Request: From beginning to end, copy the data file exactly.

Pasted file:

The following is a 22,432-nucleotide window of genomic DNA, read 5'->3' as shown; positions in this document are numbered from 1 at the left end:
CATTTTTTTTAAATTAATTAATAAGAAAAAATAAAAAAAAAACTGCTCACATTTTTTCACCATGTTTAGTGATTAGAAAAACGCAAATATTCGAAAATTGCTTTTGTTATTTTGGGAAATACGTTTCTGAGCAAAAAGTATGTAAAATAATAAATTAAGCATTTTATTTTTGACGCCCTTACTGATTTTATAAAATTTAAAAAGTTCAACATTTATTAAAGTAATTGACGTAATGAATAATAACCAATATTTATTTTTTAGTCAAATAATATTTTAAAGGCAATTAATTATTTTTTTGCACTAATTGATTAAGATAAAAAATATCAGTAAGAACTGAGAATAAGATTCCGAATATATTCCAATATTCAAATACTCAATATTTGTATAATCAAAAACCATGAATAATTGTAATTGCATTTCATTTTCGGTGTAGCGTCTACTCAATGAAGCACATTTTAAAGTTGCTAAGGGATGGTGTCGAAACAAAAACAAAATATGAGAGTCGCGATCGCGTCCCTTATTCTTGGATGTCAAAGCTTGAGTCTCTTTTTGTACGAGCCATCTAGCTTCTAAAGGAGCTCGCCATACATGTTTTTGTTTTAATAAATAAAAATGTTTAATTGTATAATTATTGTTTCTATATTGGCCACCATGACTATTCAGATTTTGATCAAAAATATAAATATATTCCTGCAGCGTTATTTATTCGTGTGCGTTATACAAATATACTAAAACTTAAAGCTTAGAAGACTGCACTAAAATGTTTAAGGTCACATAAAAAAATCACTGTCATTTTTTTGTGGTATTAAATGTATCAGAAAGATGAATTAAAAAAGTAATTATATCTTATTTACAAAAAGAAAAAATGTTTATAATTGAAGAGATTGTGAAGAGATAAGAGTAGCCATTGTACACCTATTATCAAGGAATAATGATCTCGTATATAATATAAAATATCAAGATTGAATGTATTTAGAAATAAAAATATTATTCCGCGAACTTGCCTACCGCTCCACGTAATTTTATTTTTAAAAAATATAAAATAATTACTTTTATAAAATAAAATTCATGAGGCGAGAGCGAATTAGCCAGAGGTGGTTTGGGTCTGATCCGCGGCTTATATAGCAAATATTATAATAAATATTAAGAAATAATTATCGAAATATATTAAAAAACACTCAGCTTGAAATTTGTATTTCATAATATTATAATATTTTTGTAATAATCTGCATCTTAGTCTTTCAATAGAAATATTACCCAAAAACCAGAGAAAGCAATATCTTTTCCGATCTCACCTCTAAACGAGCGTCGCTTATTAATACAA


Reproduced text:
The following is a 22,432-nucleotide window of genomic DNA, read 5'->3' as shown; positions in this document are numbered from 1 at the left end:
CATTTTTTTTAAATTAATTAATAAGAAAAAATAAAAAAAAAACTGCTCACATTTTTTCACCATGTTTAGTGATTAGAAAAACGCAAATATTCGAAAATTGCTTTTGTTATTTTGGGAAATACGTTTCTGAGCAAAAAGTATGTAAAATAATAAATTAAGCATTTTATTTTTGACGCCCTTACTGATTTTATAAAATTTAAAAAGTTCAACATTTATTAAAGTAATTGACGTAATGAATAATAACCAATATTTATTTTTTAGTCAAATAATATTTTAAAGGCAATTAATTATTTTTTTGCACTAATTGATTAAGATAAAAAATATCAGTAAGAACTGAGAATAAGATTCCGAATATATTCCAATATTCAAATACTCAATATTTGTATAATCAAAAACCATGAATAATTGTAATTGCATTTCATTTTCGGTGTAGCGTCTACTCAATGAAGCACATTTTAAAGTTGCTAAGGGATGGTGTCGAAACAAAAACAAAATATGAGAGTCGCGATCGCGTCCCTTATTCTTGGATGTCAAAGCTTGAGTCTCTTTTTGTACGAGCCATCTAGCTTCTAAAGGAGCTCGCCATACATGTTTTTGTTTTAATAAATAAAAATGTTTAATTGTATAATTATTGTTTCTATATTGGCCACCATGACTATTCAGATTTTGATCAAAAATATAAATATATTCCTGCAGCGTTATTTATTCGTGTGCGTTATACAAATATACTAAAACTTAAAGCTTAGAAGACTGCACTAAAATGTTTAAGGTCACATAAAAAAATCACTGTCATTTTTTTGTGGTATTAAATGTATCAGAAAGATGAATTAAAAAAGTAATTATATCTTATTTACAAAAAGAAAAAATGTTTATAATTGAAGAGATTGTGAAGAGATAAGAGTAGCCATTGTACACCTATTATCAAGGAATAATGATCTCGTATATAATATAAAATATCAAGATTGAATGTATTTAGAAATAAAAATATTATTCCGCGAACTTGCCTACCGCTCCACGTAATTTTATTTTTAAAAAATATAAAATAATTACTTTTATAAAATAAAATTCATGAGGCGAGAGCGAATTAGCCAGAGGTGGTTTGGGTCTGATCCGCGGCTTATATAGCAAATATTATAATAAATATTAAGAAATAATTATCGAAATATATTAAAAAACACTCAGCTTGAAATTTGTATTTCATAATATTATAATATTTTTGTAATAATCTGCATCTTAGTCTTTCAATAGAAATATTACCCAAAAACCAGAGAAAGCAATATCTTTTCCGATCTCACCTCTAAACGAGCGTCGCTTATTAATACAA